Government contractor groups ask Obama to lay off the executive orders already

The President has probably significantly expanded the Oval Office budget just in the cost of pens with all of the new executive orders he’s been signing. One thing most of them have in common is that as soon as Barack Obama puts down the pen, somebody is going to be paying more money for something. This has not gone unnoticed by the various contracting groups which provide services to the federal government and now four major industry associations have broken out their own pens and sent a letter to Valerie Jarrett and Denis McDonough. In short, they’re asking Obama if he could just give it a rest, dude! (Government Executive Magazine)

On the heels of a news leak about a pending presidential directive requiring federal contractors to offer paid sick leave, four major contractor groups on Tuesday wrote to top White House officials asking them to ease up on executive orders “for the foreseeable future.”

With the White House issuing more contractor-specific orders, the “rapid growth in compliance requirements is becoming untenable,” said the letter to Chief of Staff Denis McDonough and Senior Adviser Valerie Jarrett. “The impacts, inefficiencies, and in many cases, unintended consequences are such that the interests of the American taxpayer are being significantly and negatively impacted.”

Signed by presidents of the National Defense Industrial Association, the Aerospace Industries Association, the Professional Services Council and the IT Alliance for Public Sector, the letter notes that since 2009, the White House has issued 12 contractor-focused executive orders that have led to 16 new regulations, “adding thousands of pages of new requirements to an already complex federal acquisition system, which contractors must navigate.”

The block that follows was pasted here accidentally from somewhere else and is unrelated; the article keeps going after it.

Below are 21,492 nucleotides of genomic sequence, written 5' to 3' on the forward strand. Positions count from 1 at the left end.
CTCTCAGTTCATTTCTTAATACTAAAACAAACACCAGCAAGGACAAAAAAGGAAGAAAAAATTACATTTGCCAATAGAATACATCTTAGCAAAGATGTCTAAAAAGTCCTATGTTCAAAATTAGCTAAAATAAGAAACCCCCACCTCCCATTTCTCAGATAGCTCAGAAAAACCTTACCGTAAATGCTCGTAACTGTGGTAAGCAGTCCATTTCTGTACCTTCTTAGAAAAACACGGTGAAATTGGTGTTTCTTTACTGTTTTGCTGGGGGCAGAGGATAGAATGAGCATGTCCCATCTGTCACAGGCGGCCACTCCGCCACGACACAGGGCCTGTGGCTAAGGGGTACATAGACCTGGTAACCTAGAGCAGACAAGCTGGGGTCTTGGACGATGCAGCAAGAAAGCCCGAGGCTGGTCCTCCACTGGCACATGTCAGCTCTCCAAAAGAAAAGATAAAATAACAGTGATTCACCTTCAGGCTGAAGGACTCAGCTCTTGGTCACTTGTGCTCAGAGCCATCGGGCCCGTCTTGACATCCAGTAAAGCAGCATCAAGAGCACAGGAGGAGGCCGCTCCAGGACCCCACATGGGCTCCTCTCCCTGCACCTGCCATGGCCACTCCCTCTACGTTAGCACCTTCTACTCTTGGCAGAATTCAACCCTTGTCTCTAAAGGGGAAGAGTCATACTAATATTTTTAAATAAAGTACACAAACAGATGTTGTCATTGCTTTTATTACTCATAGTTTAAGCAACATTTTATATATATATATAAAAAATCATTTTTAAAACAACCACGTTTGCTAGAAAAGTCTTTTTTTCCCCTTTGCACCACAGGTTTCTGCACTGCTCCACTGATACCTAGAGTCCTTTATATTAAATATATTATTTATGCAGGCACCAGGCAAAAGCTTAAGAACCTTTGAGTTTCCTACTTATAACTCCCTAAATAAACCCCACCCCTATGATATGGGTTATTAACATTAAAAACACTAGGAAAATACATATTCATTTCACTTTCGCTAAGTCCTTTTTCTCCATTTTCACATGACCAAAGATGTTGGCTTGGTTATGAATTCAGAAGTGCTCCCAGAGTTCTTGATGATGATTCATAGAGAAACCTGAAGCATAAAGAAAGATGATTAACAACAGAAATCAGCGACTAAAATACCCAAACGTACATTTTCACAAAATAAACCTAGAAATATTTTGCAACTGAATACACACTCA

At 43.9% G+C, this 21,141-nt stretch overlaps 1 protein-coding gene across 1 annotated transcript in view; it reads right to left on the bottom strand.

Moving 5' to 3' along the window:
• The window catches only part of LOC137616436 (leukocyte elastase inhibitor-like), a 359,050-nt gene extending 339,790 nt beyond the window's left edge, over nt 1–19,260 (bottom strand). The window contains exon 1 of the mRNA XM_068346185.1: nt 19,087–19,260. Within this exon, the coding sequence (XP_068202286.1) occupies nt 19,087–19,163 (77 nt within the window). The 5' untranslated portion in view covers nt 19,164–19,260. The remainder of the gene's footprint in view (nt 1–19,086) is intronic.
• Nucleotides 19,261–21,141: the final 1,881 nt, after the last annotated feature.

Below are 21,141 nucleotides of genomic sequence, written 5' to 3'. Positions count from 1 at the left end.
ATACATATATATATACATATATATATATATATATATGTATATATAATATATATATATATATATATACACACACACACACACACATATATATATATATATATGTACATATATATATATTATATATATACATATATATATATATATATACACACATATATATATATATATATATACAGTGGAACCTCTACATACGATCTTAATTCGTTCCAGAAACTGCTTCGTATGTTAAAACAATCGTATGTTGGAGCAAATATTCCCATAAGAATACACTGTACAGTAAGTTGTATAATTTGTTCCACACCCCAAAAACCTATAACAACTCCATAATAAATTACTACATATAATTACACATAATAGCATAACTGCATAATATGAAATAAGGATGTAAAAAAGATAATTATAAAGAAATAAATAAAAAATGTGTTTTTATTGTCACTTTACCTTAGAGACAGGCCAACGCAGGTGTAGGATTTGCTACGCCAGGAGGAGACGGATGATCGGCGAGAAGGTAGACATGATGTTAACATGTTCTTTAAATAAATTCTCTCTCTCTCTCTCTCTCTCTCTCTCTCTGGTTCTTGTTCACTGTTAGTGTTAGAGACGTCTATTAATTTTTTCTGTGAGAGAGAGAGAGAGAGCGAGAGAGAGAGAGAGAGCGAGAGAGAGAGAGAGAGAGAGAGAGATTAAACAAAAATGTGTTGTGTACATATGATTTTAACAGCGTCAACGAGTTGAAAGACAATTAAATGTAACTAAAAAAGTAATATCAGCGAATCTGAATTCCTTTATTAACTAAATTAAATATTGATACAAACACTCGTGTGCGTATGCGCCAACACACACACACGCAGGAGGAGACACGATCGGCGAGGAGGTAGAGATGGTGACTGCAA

Private contractors supply a lot of key services in areas where rank and file government workers are simply not equipped to handle the task or are unable to use new technologies and practices to reduce inefficiency and costs. The letter points out to the administration that all of these executive orders are leading to a “substantial barrier between the commercial and government marketplaces,” cutting the government off from key solutions.

The big one expected to come down the pike next is an executive order which would force all contractors to offer their workers substantial amounts of paid sick leave and other time off for legal issues, etc. The problem is that contracting frequently involves the use of highly paid private workers (1099 contractors) who are engaged on limited duration tasks. They are not “regular employees” who get all the normal benefits you’re used to seeing, but make up for it in higher wages on an as needed basis.

An order like this is another feel good measure to show how much Obama cares about the middle class, but it doesn’t take into account the variety of employment options which go into developing and delivering the types of services under discussion in many cases. It’s going to be a crippling burden for the contracting groups and will likely wind up in less people being able to take those sorts of jobs. Will Obama listen? You might want to get your resume in order, contractors, because I wouldn’t bet the ranch on it.

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